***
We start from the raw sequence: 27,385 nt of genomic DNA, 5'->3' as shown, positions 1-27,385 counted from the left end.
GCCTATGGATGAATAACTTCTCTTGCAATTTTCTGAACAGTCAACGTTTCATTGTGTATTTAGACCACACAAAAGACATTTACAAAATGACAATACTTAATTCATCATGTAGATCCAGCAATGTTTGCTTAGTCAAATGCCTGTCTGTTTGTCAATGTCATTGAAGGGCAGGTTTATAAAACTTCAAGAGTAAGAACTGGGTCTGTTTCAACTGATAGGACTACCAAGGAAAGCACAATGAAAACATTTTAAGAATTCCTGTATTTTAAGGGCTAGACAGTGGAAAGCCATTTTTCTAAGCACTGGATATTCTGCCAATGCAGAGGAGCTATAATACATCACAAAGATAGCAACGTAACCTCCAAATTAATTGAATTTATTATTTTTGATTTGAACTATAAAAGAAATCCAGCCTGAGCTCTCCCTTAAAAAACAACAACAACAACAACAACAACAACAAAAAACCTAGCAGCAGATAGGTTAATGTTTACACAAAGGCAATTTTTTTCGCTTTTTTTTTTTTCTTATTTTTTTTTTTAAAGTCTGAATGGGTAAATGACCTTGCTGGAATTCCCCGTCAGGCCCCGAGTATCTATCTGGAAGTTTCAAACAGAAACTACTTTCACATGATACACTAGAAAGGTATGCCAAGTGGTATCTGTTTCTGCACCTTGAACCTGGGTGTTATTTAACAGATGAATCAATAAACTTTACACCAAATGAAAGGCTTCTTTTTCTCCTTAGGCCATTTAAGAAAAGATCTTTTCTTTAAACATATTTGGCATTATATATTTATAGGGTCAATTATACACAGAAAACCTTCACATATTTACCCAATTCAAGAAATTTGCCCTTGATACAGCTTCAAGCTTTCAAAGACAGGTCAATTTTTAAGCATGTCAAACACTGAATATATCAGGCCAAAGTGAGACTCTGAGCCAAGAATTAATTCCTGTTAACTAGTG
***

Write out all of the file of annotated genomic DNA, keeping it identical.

We start from the raw sequence: 27,385 nt of genomic DNA, 5'->3' as shown, positions 1-27,385 counted from the left end.
GCCTATGGATGAATAACTTCTCTTGCAATTTTCTGAACAGTCAACGTTTCATTGTGTATTTAGACCACACAAAAGACATTTACAAAATGACAATACTTAATTCATCATGTAGATCCAGCAATGTTTGCTTAGTCAAATGCCTGTCTGTTTGTCAATGTCATTGAAGGGCAGGTTTATAAAACTTCAAGAGTAAGAACTGGGTCTGTTTCAACTGATAGGACTACCAAGGAAAGCACAATGAAAACATTTTAAGAATTCCTGTATTTTAAGGGCTAGACAGTGGAAAGCCATTTTTCTAAGCACTGGATATTCTGCCAATGCAGAGGAGCTATAATACATCACAAAGATAGCAACGTAACCTCCAAATTAATTGAATTTATTATTTTTGATTTGAACTATAAAAGAAATCCAGCCTGAGCTCTCCCTTAAAAAACAACAACAACAACAACAACAACAACAAAAAACCTAGCAGCAGATAGGTTAATGTTTACACAAAGGCAATTTTTTTCGCTTTTTTTTTTTTCTTATTTTTTTTTTTAAAGTCTGAATGGGTAAATGACCTTGCTGGAATTCCCCGTCAGGCCCCGAGTATCTATCTGGAAGTTTCAAACAGAAACTACTTTCACATGATACACTAGAAAGGTATGCCAAGTGGTATCTGTTTCTGCACCTTGAACCTGGGTGTTATTTAACAGATGAATCAATAAACTTTACACCAAATGAAAGGCTTCTTTTTCTCCTTAGGCCATTTAAGAAAAGATCTTTTCTTTAAACATATTTGGCATTATATATTTATAGGGTCAATTATACACAGAAAACCTTCACATATTTACCCAATTCAAGAAATTTGCCCTTGATACAGCTTCAAGCTTTCAAAGACAGGTCAATTTTTAAGCATGTCAAACACTGAATATATCAGGCCAAAGTGAGACTCTGAGCCAAGAATTAATTCCTGTTAACTAGTG